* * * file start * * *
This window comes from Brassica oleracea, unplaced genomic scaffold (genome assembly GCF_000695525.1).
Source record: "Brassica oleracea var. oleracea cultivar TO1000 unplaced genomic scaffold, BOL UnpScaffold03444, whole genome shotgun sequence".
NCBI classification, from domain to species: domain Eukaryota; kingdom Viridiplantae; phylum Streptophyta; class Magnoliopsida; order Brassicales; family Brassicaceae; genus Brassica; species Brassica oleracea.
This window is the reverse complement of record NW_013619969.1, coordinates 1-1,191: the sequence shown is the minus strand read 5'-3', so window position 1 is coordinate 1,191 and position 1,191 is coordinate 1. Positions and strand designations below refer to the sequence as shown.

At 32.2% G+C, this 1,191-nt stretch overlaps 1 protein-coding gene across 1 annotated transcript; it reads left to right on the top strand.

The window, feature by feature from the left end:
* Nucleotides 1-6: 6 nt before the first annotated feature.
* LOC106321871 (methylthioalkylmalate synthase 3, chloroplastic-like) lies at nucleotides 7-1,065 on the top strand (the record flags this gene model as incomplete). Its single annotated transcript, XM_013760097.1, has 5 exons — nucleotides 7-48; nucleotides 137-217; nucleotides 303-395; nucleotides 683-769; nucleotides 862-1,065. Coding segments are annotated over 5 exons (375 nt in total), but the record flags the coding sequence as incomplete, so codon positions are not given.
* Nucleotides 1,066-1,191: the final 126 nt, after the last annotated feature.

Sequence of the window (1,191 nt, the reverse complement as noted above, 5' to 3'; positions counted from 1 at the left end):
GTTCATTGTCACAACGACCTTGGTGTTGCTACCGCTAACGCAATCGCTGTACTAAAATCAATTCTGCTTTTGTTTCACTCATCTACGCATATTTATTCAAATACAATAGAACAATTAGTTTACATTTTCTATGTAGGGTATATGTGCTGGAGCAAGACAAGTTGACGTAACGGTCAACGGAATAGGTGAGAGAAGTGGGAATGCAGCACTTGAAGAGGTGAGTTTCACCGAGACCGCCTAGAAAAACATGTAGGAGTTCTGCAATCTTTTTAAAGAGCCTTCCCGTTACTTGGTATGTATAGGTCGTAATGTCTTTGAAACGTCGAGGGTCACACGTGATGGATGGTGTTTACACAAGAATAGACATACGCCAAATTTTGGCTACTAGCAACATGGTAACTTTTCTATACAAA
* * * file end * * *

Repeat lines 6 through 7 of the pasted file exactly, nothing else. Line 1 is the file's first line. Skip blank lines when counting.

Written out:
The window, feature by feature from the left end:
* Nucleotides 1-6: 6 nt before the first annotated feature.